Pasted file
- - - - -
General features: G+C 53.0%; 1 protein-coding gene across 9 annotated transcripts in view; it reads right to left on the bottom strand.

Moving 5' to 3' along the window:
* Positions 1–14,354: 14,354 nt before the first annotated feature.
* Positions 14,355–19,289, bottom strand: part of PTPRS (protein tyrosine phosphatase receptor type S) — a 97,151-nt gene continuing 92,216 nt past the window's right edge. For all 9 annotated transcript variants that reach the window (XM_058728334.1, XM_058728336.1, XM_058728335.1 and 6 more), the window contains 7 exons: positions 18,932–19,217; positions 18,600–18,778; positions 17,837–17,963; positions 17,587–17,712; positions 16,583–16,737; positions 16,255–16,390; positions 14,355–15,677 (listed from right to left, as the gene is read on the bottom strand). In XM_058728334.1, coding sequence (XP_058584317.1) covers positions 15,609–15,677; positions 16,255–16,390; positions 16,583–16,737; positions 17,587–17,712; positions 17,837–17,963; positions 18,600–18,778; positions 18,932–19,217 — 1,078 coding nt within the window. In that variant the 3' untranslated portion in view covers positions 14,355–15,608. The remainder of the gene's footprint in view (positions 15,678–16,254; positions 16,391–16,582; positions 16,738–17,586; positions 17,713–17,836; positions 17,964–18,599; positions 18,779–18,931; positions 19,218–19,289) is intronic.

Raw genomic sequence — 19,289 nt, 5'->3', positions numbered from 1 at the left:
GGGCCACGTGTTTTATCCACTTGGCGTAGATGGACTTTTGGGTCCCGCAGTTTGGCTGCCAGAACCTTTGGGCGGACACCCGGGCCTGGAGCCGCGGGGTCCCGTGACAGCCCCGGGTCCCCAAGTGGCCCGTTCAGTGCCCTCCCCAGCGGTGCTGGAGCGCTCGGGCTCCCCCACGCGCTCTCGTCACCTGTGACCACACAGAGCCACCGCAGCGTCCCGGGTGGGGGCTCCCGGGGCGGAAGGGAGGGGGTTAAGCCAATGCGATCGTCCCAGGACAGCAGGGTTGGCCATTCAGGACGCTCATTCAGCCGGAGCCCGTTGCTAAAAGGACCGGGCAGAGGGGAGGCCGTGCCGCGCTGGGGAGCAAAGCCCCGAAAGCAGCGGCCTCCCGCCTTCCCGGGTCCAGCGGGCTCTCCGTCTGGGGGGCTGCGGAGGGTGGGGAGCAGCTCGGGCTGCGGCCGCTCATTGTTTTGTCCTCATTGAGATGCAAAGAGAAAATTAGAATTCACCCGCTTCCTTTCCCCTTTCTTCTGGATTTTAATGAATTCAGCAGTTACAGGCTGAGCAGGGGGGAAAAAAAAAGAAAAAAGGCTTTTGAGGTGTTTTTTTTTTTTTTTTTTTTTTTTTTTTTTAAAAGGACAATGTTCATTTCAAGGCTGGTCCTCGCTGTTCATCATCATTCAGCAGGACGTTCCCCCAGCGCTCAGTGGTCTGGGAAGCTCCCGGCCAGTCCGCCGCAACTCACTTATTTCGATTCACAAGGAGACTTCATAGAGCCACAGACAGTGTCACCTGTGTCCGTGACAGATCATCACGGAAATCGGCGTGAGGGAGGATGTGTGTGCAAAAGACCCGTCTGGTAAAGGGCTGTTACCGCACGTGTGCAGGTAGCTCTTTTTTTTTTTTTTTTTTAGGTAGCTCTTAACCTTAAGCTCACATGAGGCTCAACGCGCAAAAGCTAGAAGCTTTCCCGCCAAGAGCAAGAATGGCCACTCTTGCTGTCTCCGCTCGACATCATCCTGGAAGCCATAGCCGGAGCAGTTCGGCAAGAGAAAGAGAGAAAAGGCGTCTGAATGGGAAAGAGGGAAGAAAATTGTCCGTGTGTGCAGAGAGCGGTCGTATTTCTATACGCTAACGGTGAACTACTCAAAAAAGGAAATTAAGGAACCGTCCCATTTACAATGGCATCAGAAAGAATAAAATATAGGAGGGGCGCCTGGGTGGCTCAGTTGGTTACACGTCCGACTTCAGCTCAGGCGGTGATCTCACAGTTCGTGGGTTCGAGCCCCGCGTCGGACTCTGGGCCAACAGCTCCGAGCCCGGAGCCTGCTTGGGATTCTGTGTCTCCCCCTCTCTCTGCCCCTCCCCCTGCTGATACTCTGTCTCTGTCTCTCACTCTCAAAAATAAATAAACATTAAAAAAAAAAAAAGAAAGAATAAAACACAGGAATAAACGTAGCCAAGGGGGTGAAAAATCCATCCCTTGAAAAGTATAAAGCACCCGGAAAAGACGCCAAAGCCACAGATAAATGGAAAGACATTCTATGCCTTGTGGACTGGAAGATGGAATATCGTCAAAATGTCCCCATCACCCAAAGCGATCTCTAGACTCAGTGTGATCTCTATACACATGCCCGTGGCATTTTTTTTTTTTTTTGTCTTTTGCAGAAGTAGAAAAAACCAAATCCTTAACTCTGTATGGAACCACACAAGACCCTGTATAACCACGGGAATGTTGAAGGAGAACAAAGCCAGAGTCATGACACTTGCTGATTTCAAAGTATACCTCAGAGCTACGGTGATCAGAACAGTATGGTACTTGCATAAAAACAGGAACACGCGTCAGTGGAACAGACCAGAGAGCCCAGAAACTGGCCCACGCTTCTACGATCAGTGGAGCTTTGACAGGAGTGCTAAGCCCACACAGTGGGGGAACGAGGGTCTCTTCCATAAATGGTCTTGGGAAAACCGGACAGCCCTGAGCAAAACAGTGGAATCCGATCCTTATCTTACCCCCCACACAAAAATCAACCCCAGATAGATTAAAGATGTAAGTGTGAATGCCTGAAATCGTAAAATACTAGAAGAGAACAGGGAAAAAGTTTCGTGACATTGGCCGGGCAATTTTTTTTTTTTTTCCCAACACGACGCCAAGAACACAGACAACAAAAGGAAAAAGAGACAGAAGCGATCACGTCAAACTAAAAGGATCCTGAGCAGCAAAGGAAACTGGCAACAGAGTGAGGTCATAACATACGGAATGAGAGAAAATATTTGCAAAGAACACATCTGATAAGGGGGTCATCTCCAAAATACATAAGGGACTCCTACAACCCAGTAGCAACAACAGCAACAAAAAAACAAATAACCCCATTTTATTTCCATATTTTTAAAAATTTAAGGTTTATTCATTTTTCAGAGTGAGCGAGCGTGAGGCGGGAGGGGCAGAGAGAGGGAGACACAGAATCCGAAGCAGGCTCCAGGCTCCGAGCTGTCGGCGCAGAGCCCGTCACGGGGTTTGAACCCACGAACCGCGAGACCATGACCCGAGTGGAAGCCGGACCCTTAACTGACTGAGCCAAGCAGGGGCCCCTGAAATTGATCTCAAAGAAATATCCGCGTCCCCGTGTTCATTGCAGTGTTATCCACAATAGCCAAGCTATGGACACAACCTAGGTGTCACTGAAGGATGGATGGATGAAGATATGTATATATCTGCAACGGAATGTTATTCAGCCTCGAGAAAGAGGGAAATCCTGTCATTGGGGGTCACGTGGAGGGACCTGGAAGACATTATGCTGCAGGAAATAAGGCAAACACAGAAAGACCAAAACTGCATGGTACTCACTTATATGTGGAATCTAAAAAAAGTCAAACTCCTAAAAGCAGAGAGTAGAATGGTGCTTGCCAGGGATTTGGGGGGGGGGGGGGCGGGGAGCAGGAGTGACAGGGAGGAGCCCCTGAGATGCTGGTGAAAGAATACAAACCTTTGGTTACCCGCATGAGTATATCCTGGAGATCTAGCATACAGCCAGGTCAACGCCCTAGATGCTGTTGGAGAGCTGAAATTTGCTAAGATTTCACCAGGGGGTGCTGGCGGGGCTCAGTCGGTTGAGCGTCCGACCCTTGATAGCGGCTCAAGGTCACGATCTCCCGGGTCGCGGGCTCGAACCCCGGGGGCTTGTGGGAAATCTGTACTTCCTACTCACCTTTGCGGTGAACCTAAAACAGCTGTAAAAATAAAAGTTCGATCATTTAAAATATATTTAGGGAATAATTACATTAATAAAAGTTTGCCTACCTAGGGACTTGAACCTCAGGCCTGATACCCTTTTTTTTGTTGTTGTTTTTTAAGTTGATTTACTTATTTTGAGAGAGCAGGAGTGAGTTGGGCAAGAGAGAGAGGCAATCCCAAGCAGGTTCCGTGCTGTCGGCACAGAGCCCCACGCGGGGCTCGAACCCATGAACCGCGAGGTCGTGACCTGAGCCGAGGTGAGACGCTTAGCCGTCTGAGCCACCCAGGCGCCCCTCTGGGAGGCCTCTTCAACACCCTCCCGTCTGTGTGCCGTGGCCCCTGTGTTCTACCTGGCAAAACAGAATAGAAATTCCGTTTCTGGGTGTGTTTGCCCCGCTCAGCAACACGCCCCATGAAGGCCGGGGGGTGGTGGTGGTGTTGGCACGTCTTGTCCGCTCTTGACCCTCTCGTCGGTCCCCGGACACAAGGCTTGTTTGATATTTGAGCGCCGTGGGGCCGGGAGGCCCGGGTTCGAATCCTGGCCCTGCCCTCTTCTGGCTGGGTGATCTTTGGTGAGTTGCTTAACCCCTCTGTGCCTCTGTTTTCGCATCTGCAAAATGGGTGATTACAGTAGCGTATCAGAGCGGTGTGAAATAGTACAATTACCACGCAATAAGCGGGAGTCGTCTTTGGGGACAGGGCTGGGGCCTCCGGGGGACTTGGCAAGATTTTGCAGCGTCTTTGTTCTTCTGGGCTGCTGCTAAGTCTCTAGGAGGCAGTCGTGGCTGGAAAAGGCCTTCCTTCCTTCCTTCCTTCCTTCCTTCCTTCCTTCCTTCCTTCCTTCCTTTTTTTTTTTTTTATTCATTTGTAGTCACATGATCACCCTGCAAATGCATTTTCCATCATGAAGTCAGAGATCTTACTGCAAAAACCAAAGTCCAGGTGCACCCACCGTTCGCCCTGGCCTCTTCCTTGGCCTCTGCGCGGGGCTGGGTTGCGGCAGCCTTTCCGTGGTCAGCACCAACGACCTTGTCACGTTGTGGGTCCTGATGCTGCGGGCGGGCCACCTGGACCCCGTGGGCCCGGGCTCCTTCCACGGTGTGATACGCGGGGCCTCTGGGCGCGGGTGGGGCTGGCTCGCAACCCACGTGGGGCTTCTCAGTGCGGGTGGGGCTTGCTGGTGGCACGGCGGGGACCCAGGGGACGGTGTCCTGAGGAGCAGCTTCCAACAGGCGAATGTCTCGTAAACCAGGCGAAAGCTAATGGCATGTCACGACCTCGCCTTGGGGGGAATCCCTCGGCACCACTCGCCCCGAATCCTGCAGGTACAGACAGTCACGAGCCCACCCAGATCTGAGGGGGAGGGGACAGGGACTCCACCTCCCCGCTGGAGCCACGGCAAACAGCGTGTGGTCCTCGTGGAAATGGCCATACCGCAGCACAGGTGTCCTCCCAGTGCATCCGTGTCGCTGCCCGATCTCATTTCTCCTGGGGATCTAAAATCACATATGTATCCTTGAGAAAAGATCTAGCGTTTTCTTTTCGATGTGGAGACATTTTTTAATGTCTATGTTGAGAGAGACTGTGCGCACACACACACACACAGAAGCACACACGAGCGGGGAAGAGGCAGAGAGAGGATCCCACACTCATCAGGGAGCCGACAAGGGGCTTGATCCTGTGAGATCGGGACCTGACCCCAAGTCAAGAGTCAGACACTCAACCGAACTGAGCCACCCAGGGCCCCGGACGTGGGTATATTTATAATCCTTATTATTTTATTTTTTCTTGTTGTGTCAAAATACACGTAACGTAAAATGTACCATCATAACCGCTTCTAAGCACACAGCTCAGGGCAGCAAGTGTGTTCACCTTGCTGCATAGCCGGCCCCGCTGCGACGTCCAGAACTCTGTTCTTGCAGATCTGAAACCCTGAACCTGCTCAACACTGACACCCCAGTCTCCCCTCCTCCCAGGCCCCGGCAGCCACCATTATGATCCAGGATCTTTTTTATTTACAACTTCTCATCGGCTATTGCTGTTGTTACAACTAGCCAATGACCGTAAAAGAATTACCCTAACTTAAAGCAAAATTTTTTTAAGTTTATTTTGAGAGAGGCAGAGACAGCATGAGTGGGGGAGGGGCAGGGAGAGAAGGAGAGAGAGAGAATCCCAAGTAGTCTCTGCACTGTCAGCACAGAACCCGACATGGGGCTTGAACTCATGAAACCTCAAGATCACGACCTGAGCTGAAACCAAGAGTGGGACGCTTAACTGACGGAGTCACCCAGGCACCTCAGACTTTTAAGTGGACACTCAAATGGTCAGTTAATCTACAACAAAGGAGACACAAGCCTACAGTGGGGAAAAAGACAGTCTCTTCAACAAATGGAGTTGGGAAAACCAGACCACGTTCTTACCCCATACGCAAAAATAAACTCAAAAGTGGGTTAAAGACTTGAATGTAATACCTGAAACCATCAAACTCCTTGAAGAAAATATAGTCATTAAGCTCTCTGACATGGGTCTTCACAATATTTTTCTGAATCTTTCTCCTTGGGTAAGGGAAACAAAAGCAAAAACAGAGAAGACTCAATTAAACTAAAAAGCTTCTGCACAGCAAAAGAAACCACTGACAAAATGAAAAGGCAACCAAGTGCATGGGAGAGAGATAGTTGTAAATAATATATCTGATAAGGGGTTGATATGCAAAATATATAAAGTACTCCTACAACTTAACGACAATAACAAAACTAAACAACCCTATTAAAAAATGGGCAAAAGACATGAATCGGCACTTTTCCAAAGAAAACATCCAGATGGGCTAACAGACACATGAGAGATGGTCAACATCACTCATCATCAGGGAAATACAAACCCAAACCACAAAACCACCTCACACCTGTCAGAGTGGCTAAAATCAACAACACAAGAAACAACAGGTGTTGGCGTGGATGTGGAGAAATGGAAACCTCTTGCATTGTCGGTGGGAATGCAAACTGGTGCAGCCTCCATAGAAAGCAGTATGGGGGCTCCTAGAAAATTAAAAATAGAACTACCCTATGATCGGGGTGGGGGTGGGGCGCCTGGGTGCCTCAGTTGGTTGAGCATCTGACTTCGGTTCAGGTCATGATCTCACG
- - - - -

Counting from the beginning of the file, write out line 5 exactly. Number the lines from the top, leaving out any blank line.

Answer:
Raw genomic sequence — 19,289 nt, 5'->3', positions numbered from 1 at the left: